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Carnivore's dilemma: The Meat House 

"I grew up on a farm. I won't just buy my beef anywhere," says the man standing beside me at the meat counter at the recently opened The Meat House: Premium Meats, Your Neighborhood Butcher in Ballantyne. The customer inspected the just cut 34-day dry-aged rib eye ($19.95 per pound) the butcher showed him. "Gotta have a lot of marbling to taste good. This is a good one," the man noted.

Here, meat is a serious business. In the display case are prime grade beef with cuts like Delmonico and a brawny cowboy steak (a bone-in rib steak). Don Hanna, one of the butchers, spent over 30 years perfecting his craft in Maine. The meat is "all-natural," not certified organic or free range.

The Meat House franchise is locally owned by Virginia (Ginny) Meehan. She moved to the area to be closer to family after a career in Maine which included owning a restaurant. Son-in-law and partner Shawn Merrill had gone to high school with the founders of the original The Meat House, Justin Rosberg and Jason Parent, who opened their first store in New Hampshire in 2003. Since then, the concept has spread to six states, including a store in Cary. Meehan owns the South Charlotte franchise and plans to open three more stores, but presently has no timeline.

The Meat House is an atavistic wonderland. The dry-aged prime is from Buckhead Beef while the other prime beef is from an Iowa ranch which has the ability to trace the meat back to a single animal. Merrill says, "A lot of our customers come in for veal scaloppini. Most of them are retired Northerners and very picky. We will cut it the way they want it."

In addition to fresh meat and house-made sausages, The Meat House has beef, pork, chicken, turkey and shrimp tumbled in one of the 13 proprietary marinades, included turkey tips in cilantro lime and beef tips in ginger teriyaki. Much of the meat is cryovaced. More exotic meats such as alligator, buffalo, ostrich, venison, quail, pheasant and whole rabbit are in the freezer. (Kobe beef is on the list, but this is American Wagyu -- not Japanese Kobe.) In this same case are veal sweetbreads and blood sausage.

The Meat House resembles any of those high-end, casually elegant gourmet stores in tourist spots or in quaint New England towns. Here and there are items from New England including the small jars of maple sugar by the cash register and rows of Maine's Stonewall Kitchen jams. Each Meat House is allowed to have up to 30 percent local items. Meehan carries breads by Nova's Bakery, pastas from Pasta & Provisions, and salsas and specialty products by Yah's Best, headquartered in Huntersville.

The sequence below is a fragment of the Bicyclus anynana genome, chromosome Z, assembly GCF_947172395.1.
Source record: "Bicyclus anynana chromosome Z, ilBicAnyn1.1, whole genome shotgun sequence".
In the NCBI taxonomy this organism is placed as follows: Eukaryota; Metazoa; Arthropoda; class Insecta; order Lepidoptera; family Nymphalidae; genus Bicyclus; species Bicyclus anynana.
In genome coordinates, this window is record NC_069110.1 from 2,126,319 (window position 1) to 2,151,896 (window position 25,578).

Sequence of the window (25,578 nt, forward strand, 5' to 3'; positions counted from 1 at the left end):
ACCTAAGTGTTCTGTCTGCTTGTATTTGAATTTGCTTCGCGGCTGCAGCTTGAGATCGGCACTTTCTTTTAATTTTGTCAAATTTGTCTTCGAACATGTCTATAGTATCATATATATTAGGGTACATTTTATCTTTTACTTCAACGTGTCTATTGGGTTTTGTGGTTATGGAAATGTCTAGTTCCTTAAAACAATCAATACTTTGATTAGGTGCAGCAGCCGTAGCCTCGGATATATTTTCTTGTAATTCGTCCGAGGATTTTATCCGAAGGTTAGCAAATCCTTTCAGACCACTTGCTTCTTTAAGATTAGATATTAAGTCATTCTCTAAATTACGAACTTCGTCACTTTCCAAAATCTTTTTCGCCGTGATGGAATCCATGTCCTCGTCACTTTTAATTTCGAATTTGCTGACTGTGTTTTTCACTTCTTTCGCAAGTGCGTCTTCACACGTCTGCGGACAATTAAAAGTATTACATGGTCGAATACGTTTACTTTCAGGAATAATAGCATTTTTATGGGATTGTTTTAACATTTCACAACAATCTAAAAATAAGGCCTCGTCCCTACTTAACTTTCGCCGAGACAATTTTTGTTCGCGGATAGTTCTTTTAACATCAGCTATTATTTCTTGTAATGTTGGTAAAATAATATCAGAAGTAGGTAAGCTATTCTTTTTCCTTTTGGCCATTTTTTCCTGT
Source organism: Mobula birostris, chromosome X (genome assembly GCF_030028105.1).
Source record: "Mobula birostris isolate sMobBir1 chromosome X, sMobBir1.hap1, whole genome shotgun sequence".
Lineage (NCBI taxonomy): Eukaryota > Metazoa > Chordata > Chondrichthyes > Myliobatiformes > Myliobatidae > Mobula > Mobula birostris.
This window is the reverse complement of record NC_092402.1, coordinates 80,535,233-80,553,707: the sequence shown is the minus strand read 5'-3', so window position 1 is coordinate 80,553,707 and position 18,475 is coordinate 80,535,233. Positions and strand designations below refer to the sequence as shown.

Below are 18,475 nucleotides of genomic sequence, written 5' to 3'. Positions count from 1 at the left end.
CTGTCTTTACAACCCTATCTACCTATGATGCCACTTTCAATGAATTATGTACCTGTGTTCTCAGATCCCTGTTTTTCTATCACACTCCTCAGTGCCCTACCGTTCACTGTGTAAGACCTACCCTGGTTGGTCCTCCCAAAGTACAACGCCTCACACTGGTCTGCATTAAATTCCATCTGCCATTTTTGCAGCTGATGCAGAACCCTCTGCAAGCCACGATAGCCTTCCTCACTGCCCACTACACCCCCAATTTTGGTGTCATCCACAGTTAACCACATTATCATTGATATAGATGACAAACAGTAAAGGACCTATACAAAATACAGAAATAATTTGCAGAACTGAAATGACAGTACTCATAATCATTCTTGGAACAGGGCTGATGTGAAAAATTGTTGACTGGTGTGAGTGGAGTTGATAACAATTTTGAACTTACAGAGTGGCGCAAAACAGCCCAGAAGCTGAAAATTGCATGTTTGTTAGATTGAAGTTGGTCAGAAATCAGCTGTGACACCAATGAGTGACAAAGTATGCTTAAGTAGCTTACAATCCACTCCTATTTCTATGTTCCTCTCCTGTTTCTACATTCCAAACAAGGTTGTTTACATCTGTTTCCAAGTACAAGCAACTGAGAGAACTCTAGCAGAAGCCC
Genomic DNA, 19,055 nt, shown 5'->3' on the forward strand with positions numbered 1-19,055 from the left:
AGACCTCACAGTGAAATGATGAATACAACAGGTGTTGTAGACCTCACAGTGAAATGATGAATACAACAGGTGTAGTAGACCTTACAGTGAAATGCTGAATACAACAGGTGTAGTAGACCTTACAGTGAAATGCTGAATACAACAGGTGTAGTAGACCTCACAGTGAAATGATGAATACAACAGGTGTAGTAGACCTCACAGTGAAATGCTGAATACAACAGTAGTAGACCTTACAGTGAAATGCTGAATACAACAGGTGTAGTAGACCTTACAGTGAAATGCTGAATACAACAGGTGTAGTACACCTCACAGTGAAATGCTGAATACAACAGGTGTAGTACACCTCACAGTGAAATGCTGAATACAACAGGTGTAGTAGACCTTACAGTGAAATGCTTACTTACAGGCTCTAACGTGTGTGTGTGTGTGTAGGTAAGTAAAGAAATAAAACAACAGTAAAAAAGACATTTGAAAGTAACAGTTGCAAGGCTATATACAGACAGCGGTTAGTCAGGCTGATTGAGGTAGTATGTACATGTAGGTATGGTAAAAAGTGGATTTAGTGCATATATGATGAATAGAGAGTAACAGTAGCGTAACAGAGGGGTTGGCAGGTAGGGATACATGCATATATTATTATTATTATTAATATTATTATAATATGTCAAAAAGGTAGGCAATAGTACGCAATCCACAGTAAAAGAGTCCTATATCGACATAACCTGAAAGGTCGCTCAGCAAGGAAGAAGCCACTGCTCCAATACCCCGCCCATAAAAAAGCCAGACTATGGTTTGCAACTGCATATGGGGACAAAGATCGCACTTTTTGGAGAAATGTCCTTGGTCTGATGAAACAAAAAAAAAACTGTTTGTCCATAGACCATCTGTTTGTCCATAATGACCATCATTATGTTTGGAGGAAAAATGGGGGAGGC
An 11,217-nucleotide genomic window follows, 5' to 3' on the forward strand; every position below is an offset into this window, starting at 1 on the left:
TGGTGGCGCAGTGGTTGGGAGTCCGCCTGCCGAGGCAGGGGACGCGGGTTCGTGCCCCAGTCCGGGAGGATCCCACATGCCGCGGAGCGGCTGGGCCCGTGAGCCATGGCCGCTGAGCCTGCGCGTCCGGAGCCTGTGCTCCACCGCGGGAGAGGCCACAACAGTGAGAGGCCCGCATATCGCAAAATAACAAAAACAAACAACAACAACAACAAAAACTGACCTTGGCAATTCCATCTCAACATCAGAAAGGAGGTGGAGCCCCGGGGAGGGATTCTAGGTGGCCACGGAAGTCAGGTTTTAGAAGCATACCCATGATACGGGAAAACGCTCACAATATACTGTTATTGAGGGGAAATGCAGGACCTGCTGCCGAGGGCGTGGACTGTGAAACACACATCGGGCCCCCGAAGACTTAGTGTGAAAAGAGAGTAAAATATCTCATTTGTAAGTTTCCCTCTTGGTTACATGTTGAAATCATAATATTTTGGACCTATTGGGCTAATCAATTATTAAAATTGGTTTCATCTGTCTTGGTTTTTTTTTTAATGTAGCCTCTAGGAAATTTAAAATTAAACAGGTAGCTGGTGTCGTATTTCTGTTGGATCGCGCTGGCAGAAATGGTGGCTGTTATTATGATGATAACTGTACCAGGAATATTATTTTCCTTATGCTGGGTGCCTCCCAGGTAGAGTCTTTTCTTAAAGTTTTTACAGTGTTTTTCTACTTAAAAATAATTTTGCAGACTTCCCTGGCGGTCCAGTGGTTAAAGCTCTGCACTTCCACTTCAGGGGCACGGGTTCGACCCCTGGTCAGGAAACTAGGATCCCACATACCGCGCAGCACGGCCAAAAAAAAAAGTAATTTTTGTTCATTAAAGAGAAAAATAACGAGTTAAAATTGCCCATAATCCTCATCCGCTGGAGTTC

Much of the cheese is from New England, including a sensational Vermont brie and a creamy goat cheese with olives. Other dairy products are local, like the butter from Homestead Creamery in southern Virginia and dairy products from Lakeview Farms, a home delivery dairy located in Fort Mill. Lakeview's chocolate milk is a sell-out for good reason. The ice cream is from Tony's in Gastonia, a company that has been making ice cream since 1915. The produce is from local farms and much of the ready-to-eat selections, such as vegetable lasagna and gazpacho, are also made in-state by Chef Hamm Inc. of Sanford, N.C.

The Meat House deli carries Boar's Head products with some proprietary items such as their chicken salad ($6.95 per pound), which is made with a blend of chicken from three marinades.

Spices are sold in large containers and are reasonably priced. Grilling sauces and rubs are available, too, including Lysander's rub and Smith & Wollensky steak sauce. Over 100 wines are the center of the store, including some from North Carolina, while 100 varieties of craft beers line the cooler. One fun feature is the barrel of Ariston balsamic vinegar with refillable glass bottles.

Meehan said a customer volunteered to put gluten-free labels on the shelves. Some products, though, such as some salad dressings, have additives like high fructose corn syrup. If this is important to you, read the label.

Employees will call you by name. On your first visit, they will give you a tour of the store and if your shopping bag (paper only) is heavy -- or even if it is not -- an employee will insist on carrying it to your car. The Meat House is not a take-a-number butcher shop; rather, it is all about meat and greet, service and relationships.

Know of a restaurant that has opened, closed, or should be reviewed? Does your restaurant or shop have news, menu changes, and new additions to staff or building, upcoming cuisine or wine events? To be included in our online blog, Eat My Charlotte, send information to Tricia via e-mail (no attachments, please):

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